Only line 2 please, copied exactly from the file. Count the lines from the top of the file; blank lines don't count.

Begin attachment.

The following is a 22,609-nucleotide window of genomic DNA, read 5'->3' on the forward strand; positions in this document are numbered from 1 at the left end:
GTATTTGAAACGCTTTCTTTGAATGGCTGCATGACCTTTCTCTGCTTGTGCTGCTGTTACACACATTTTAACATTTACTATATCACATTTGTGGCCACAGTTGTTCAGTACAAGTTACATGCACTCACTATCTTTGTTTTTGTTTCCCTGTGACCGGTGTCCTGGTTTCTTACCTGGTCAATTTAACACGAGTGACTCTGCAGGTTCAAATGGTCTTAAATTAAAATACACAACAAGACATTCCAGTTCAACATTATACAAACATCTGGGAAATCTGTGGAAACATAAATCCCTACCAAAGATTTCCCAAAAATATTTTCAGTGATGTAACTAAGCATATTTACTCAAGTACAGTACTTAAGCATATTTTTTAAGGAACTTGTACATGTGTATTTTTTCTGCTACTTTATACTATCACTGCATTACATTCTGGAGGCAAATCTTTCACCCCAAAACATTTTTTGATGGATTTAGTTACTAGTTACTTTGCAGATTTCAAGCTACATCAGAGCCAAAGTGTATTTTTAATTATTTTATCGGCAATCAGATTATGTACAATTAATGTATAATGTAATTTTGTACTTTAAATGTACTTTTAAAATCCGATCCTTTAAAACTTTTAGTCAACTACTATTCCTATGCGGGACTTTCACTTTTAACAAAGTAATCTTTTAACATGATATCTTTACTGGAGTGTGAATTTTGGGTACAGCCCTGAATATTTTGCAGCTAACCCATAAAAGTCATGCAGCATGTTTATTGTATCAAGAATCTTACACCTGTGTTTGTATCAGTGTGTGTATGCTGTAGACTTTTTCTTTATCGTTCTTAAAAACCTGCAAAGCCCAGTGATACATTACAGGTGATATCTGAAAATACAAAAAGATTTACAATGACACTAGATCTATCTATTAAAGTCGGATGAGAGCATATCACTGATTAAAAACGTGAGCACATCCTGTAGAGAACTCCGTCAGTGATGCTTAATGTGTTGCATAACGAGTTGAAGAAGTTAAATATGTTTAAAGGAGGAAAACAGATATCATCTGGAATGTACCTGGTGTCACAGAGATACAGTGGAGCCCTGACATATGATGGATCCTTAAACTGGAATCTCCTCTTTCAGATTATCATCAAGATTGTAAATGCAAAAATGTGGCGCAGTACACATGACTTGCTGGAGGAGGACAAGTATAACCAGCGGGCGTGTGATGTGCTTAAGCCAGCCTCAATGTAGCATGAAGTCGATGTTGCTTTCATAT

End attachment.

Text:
GTATTTGAAACGCTTTCTTTGAATGGCTGCATGACCTTTCTCTGCTTGTGCTGCTGTTACACACATTTTAACATTTACTATATCACATTTGTGGCCACAGTTGTTCAGTACAAGTTACATGCACTCACTATCTTTGTTTTTGTTTCCCTGTGACCGGTGTCCTGGTTTCTTACCTGGTCAATTTAACACGAGTGACTCTGCAGGTTCAAATGGTCTTAAATTAAAATACACAACAAGACATTCCAGTTCAACATTATACAAACATCTGGGAAATCTGTGGAAACATAAATCCCTACCAAAGATTTCCCAAAAATATTTTCAGTGATGTAACTAAGCATATTTACTCAAGTACAGTACTTAAGCATATTTTTTAAGGAACTTGTACATGTGTATTTTTTCTGCTACTTTATACTATCACTGCATTACATTCTGGAGGCAAATCTTTCACCCCAAAACATTTTTTGATGGATTTAGTTACTAGTTACTTTGCAGATTTCAAGCTACATCAGAGCCAAAGTGTATTTTTAATTATTTTATCGGCAATCAGATTATGTACAATTAATGTATAATGTAATTTTGTACTTTAAATGTACTTTTAAAATCCGATCCTTTAAAACTTTTAGTCAACTACTATTCCTATGCGGGACTTTCACTTTTAACAAAGTAATCTTTTAACATGATATCTTTACTGGAGTGTGAATTTTGGGTACAGCCCTGAATATTTTGCAGCTAACCCATAAAAGTCATGCAGCATGTTTATTGTATCAAGAATCTTACACCTGTGTTTGTATCAGTGTGTGTATGCTGTAGACTTTTTCTTTATCGTTCTTAAAAACCTGCAAAGCCCAGTGATACATTACAGGTGATATCTGAAAATACAAAAAGATTTACAATGACACTAGATCTATCTATTAAAGTCGGATGAGAGCATATCACTGATTAAAAACGTGAGCACATCCTGTAGAGAACTCCGTCAGTGATGCTTAATGTGTTGCATAACGAGTTGAAGAAGTTAAATATGTTTAAAGGAGGAAAACAGATATCATCTGGAATGTACCTGGTGTCACAGAGATACAGTGGAGCCCTGACATATGATGGATCCTTAAACTGGAATCTCCTCTTTCAGATTATCATCAAGATTGTAAATGCAAAAATGTGGCGCAGTACACATGACTTGCTGGAGGAGGACAAGTATAACCAGCGGGCGTGTGATGTGCTTAAGCCAGCCTCAATGTAGCATGAAGTCGATGTTGCTTTCATAT